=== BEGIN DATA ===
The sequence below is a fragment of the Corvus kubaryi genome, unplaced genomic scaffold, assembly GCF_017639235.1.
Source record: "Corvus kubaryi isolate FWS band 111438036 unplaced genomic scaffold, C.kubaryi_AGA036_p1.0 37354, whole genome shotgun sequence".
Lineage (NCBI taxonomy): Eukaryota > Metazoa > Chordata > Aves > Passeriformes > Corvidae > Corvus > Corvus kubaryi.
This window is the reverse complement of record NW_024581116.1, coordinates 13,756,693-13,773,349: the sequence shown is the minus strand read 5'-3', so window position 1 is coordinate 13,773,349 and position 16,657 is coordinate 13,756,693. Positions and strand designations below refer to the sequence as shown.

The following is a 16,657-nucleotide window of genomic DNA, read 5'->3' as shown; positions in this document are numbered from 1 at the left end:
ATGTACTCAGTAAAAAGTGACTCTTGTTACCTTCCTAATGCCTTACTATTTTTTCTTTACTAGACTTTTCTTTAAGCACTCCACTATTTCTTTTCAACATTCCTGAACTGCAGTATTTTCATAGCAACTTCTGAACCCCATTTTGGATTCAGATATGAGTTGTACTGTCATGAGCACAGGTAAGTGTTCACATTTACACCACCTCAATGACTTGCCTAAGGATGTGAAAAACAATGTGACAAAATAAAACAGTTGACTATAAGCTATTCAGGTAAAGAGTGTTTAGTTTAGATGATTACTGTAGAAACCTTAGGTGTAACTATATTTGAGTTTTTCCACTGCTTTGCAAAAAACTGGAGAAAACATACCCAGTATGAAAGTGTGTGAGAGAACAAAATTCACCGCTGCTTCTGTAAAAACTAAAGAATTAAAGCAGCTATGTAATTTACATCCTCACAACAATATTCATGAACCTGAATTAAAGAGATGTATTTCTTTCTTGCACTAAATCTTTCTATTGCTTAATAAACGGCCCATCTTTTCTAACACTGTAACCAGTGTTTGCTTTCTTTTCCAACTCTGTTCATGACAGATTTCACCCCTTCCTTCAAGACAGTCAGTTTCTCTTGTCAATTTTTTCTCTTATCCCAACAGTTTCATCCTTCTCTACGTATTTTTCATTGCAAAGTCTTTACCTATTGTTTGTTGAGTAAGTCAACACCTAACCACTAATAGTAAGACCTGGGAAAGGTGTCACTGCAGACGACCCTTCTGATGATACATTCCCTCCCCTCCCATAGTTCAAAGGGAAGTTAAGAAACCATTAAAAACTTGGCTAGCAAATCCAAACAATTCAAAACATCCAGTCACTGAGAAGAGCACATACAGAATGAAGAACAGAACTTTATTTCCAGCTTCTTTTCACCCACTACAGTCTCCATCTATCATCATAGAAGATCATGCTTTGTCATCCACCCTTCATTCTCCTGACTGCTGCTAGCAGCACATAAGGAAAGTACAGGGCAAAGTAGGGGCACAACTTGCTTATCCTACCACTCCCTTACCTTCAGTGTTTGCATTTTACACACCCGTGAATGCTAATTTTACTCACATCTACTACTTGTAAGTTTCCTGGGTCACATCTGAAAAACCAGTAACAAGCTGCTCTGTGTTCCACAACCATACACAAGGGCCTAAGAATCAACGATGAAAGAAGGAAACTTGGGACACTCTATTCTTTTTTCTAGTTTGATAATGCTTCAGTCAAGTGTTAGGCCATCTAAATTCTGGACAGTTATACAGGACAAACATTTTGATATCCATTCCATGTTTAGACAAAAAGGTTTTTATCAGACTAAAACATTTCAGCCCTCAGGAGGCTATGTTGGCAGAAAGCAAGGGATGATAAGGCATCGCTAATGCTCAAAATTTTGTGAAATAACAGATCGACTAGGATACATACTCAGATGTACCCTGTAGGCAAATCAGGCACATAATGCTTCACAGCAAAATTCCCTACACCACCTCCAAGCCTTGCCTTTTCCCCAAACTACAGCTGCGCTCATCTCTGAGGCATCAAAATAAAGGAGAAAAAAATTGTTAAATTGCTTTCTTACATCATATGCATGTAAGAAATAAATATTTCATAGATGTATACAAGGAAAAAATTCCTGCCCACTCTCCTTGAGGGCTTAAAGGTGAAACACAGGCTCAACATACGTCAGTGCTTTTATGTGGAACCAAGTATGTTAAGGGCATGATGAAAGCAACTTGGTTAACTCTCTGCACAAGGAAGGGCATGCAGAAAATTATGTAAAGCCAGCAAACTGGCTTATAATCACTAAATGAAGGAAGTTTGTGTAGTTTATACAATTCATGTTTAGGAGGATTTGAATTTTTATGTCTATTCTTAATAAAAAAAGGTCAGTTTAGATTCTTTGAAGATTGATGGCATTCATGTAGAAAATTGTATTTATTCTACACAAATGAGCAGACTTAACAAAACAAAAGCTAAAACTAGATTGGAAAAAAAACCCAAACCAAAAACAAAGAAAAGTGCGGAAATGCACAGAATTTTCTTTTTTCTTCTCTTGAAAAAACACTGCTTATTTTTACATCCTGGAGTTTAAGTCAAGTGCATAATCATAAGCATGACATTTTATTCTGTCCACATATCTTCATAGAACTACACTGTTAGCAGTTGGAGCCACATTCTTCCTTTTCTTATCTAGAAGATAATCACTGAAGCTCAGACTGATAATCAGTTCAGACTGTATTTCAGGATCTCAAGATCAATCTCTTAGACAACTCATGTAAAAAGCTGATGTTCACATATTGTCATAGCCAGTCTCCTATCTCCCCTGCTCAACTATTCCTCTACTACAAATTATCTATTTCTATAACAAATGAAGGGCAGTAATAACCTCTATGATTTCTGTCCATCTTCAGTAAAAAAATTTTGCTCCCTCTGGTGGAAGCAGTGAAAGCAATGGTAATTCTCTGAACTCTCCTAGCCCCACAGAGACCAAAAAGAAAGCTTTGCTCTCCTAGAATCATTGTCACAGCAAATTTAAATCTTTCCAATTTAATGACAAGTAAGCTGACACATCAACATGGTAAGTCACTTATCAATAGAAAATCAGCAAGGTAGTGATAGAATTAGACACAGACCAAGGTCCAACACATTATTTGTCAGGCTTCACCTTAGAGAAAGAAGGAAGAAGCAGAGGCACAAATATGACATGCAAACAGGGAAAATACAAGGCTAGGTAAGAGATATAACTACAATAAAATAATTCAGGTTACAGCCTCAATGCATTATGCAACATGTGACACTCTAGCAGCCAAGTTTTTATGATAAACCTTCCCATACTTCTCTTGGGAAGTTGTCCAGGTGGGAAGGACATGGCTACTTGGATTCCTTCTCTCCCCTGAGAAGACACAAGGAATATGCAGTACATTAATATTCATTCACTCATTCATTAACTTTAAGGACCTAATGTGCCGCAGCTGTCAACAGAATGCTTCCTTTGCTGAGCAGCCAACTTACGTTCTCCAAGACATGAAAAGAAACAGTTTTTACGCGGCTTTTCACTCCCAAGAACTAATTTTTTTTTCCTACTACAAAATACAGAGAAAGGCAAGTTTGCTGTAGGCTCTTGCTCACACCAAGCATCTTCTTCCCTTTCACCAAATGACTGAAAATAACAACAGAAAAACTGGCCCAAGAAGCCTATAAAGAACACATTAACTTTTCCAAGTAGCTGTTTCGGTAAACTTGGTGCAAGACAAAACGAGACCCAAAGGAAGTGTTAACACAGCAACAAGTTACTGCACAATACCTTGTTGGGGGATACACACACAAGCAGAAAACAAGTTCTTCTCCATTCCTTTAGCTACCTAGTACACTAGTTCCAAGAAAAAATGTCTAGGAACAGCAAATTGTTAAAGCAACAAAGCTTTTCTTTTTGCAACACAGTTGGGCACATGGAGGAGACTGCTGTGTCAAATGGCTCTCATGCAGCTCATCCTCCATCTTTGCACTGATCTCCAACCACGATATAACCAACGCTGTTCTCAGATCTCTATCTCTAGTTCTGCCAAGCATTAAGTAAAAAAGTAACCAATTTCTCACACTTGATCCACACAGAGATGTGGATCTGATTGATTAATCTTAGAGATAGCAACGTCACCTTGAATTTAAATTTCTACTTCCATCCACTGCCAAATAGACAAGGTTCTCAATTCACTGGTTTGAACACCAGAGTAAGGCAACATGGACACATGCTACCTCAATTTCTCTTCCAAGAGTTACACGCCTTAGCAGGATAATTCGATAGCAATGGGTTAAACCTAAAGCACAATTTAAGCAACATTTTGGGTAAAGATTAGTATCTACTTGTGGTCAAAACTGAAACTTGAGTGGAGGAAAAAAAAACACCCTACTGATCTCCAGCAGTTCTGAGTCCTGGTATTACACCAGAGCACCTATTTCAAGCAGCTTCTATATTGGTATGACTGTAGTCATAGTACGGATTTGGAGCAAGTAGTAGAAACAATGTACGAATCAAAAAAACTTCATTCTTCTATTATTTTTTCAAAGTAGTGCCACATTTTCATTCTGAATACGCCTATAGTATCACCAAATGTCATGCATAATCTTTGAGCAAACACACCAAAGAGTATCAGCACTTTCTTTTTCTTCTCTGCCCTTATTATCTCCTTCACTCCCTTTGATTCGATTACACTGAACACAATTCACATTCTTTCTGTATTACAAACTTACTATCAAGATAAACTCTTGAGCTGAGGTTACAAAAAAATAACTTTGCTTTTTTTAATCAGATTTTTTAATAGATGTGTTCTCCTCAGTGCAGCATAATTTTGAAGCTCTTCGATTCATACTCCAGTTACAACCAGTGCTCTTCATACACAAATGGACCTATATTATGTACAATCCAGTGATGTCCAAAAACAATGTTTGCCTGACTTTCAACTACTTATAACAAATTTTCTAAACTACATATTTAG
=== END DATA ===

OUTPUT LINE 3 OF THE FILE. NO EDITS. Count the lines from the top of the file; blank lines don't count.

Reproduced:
Lineage (NCBI taxonomy): Eukaryota > Metazoa > Chordata > Aves > Passeriformes > Corvidae > Corvus > Corvus kubaryi.